In My View: The city is the cause of its own mistakes
By Charlie Ringo
The Bend Bulletin
January 25, 2014
The Bulletin’s editorial of Dec. 24 regarding the city’s Bridge Creek piping project, “$1.9 million does not disappear,” repeats the city of Bend’s assertion that “delays brought on in large part by LandWatch cost $1.9 million” and refers to “the cost that the city has accrued to fight those lawsuits.”
This editorial followed the article, “Water project delay cost $1.9M,” in which Bulletin reporter Hillary Borrud editorialized in the guise of reporting that additional work and delays were “caused” by lawsuits against the project.
The city’s and The Bulletin’s grasp of “cause and effect” is certainly unique.
According to them, if the city is found by a court to have done something wrong, the associated costs of that wrong are not “caused” by the city having done the wrong. Instead, they reason that the cause of the costs must be the party who took the city to court.
Under this logic, anyone successfully suing the city in court is the “cause” of any loss. For example, the Juniper Utility’s lawsuit against the city for improper condemnation “caused” the city to lose $12 million in damages, interest and fees.
What The Bulletin conveniently omits in its thinking is that a court ruled in favor of LandWatch’s 2012 lawsuit, just as a court ruled in favor of Juniper Utility. The “cause” of any loss of city money or the “cause” of delay was the city improperly doing something, not the lawsuits which were upheld in court.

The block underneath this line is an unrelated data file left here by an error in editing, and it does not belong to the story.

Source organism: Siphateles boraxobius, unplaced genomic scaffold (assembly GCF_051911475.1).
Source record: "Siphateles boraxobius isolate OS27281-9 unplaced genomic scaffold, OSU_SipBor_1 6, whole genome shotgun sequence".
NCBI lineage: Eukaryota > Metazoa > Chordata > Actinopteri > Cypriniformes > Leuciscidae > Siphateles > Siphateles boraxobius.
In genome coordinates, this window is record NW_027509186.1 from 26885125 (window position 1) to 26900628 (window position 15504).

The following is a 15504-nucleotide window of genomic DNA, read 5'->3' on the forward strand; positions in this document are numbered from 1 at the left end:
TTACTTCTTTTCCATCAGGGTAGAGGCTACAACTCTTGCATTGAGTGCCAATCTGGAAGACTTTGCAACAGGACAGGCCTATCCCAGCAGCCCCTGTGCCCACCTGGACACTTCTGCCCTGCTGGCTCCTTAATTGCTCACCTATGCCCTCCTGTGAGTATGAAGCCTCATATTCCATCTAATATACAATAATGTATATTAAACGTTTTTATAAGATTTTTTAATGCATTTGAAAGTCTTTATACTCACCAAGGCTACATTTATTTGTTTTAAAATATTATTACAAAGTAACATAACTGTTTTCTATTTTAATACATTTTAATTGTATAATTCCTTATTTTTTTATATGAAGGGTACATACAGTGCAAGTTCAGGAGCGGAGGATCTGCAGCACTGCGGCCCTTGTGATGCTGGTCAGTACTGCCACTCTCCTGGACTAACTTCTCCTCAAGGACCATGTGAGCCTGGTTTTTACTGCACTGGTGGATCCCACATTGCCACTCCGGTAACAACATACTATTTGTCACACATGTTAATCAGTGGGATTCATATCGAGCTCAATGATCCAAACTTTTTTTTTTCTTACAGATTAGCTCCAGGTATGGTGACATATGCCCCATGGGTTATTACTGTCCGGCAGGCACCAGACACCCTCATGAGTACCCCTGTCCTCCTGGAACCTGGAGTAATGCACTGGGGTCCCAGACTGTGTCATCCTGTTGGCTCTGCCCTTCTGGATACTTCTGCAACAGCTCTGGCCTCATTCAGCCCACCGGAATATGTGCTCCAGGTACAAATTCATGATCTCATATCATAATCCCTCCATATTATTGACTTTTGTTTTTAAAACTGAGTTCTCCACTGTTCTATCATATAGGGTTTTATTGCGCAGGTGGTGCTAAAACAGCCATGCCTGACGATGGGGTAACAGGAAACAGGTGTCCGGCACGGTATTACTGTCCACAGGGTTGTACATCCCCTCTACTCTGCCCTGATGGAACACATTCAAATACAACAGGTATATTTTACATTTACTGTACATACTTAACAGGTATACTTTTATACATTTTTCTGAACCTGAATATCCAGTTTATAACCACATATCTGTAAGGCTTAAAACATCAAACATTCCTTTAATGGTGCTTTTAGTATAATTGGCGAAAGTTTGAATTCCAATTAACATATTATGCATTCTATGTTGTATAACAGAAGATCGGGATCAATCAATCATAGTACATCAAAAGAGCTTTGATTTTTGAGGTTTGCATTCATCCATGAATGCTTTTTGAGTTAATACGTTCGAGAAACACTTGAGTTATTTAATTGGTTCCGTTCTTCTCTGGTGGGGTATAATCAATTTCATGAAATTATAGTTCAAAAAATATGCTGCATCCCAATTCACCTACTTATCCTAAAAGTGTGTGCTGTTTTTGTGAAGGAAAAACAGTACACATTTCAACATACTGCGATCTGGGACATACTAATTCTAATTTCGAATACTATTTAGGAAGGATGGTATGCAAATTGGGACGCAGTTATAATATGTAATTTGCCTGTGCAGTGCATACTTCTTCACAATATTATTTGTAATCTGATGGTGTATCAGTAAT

The city in 2012 sought and the Forest Service agreed to the city installing a new water system and taking significantly more water from Tumalo Creek.
The federal district court judge ruled that the proposed project would result in “diminished water quality,” would violate water quality standards and would “permanently impact sensitive riparian ecosystems.” She further ruled that the Forest Service failed to adequately disclose and analyze streamflow data and other information. The fault was clearly with the city and Forest Service, not LandWatch.
Because the city and Forest Service made improper decisions in 2012, they decided that they had to reduce how much water could be taken from Tumalo Creek.
Accordingly, they had to do other new analyses and spent over one year to come up with a new proposal. That is their fault, not LandWatch’s.
The city’s overreaching and the Forest Service’s disregard of environmental laws were the “cause” of any delay and costs.
While it is to be expected that bureaucracies will try to shift responsibility to others when they make wrong decisions, it is surprising that The Bulletin would endorse such a lack of accountability.
The Bulletin’s editorial also sets up the false premise that the city should run all its decisions by LandWatch. That is a ridiculous characterization of what LandWatch has actually said.
The simple point is that the city should follow the law and not spend substantial sums of money on projects before it gets the necessary approvals.
That’s just good stewardship of public money.
In November, the Forest Service approved the new city project proposal. LandWatch has asked the court to stop work on the project until the judge resolves the case. Again, the objective is simply to stop the city from wasting more public money in case it doesn’t acquire final permits.
It is LandWatch’s desire, as well as the desire of city ratepayers, that less expensive water systems be utilized, which will save millions of dollars, as well as Tumalo Creek water.
— Charlie Ringo lives in Bend, is an attorney and a board member of Central Oregon LandWatch.